American Journal of Medicine, internal medicine, medicine, health, healthy lifestyles, cancer, heart disease, drugs

Physician Exposure to Direct-to-Consumer Pharmaceutical Marketing


The American Medical Association’s 2015 recommendation to ban direct-to-consumer advertising (DTCA) of prescription drugs reflected a strong consensus that this form of marketing is a significant contributor to increased drug costs. It is well documented that many patients request drugs they have seen advertised on television and that physicians often acquiesce to these requests.1234 But the possibility that physicians can be influenced as viewers of this advertising has escaped academic and policy-making attention. This omission is noteworthy because watching repetitive highly motivational sales-oriented messages on television might result in the same prescribing bias that prompted revision of ethical guidelines in 2008. Physicians were previously exposed to brand names and “educated” about the benefits of prescription drugs by ever-present drug detailers (sales representatives) who dispensed free advice, free samples, and an endless supply of logo-imprinted office and personal gift items. Now, marketers can potentially achieve the same objectives by broadcasting DTCA with a similar promotional message directly into a physician’s home.

In 1997 the Food and Drug Administration clarified rules that made the US and New Zealand the only 2 countries that allow DTCA. Although consumers can now be targeted directly, prescriptions for these medicines are still required, and competition for physicians’ attention has remained intense and expensive. In 2012, the pharmaceutical industry spent 27 billion dollars on marketing. Most of the promotional budget was directed toward prescribers using traditional means: face-to-face contacts, direct mailings, ads in academic journals, continuing medical education, and digital advertising. But 3 billion of these marketing dollars (11%) was spent on DTCA. During that same year, the drug with the single largest promotional expenditures in the US spent almost 40% of its budget on consumer advertising.5

There are compelling arguments for and against continued use of direct-to-consumer advertising.16 Proponents correctly argue that DTCA motivates patients to participate in their own care, educates them about treatment options, and encourages conversation with doctors about medical concerns. They also believe that compliance improves when patients have requested their own treatments and that consumers have the right to receive unfiltered product information directly from the manufacturer. Critics are equally correct when they argue that the real purpose of DTCA is to increase sales and there are better ways to educate consumers. They believe that sales-oriented advertising emphasizes a drug’s benefits, minimizes its risks, and creates unrealistic expectations for successful treatment. They are especially concerned that DTCA drives up costs by promoting use of brand-name rather than comparable generic or lower-priced drugs, and that these medicines are more likely to be prescribed for nonessential and sometimes questionable indications.16 Federal and state legislators have noted that DTCA has proven so effective at popularizing brand name drugs that they are revisiting the possibility of curtailing these ads to decrease local pharmaceutical costs.7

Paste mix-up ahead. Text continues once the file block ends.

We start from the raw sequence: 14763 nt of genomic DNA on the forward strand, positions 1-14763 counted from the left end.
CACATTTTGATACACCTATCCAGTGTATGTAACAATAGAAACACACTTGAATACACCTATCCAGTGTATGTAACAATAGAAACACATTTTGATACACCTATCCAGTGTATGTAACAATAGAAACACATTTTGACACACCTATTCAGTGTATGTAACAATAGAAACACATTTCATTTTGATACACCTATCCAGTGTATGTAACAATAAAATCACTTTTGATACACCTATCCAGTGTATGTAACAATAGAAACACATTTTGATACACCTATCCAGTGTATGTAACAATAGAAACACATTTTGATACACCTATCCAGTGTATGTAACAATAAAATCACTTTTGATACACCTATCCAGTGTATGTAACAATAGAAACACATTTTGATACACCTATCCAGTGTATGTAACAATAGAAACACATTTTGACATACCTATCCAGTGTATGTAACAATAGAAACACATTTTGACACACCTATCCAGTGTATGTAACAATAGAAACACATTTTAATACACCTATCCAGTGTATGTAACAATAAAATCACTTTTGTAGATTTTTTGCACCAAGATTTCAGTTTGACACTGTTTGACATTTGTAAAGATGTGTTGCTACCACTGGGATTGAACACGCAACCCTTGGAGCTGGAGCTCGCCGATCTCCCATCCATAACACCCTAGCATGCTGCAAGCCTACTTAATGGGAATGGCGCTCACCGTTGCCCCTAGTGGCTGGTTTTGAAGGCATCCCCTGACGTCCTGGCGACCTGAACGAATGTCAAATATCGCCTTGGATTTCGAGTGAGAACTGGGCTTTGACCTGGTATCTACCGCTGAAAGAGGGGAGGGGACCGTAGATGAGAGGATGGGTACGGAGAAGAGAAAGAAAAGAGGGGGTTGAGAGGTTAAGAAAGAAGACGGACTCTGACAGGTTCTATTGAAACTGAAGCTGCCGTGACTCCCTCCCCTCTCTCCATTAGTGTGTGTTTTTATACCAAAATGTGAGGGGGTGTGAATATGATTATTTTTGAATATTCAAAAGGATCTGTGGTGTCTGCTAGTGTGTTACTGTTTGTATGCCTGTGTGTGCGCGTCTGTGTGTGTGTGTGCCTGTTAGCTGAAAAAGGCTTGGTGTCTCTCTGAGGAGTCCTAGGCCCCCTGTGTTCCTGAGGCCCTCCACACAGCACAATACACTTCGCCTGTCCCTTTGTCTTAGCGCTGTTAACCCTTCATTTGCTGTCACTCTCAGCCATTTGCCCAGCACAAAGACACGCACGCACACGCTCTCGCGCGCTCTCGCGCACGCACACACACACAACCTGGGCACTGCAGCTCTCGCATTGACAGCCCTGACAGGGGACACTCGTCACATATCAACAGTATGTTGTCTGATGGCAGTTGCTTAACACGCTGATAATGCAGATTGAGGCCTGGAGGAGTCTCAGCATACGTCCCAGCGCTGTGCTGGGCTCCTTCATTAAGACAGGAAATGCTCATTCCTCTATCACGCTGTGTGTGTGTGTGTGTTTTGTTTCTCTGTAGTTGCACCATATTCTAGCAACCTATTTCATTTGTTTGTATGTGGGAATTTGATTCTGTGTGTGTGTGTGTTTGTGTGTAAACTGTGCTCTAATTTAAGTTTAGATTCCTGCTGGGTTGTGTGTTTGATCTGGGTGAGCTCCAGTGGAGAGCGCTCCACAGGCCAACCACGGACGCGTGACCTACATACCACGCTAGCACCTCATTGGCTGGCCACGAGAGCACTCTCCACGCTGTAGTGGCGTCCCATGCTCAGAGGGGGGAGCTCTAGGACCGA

Variations in viewers’ preferences, competition for advertising dollars, and frequent changes in marketing objectives make it difficult to accurately quantify a physician’s exposure to DTCA and to correlate exposure with outcome.8 Despite these limitations, it should not be assumed that medical training and ethical intent will fully immunize clinicians against the effects of viewing ubiquitous skillfully crafted promotional messages interspersed with favorite television programs. The casual setting and a recreational mindset might hinder critical evaluation of the message, contribute to lower prescribing thresholds, and increase acquiescence to patient requests.

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-Jeffrey L. Brown, MD

This article originally appeared in the June 2017 issue of The American Journal of Medicine.

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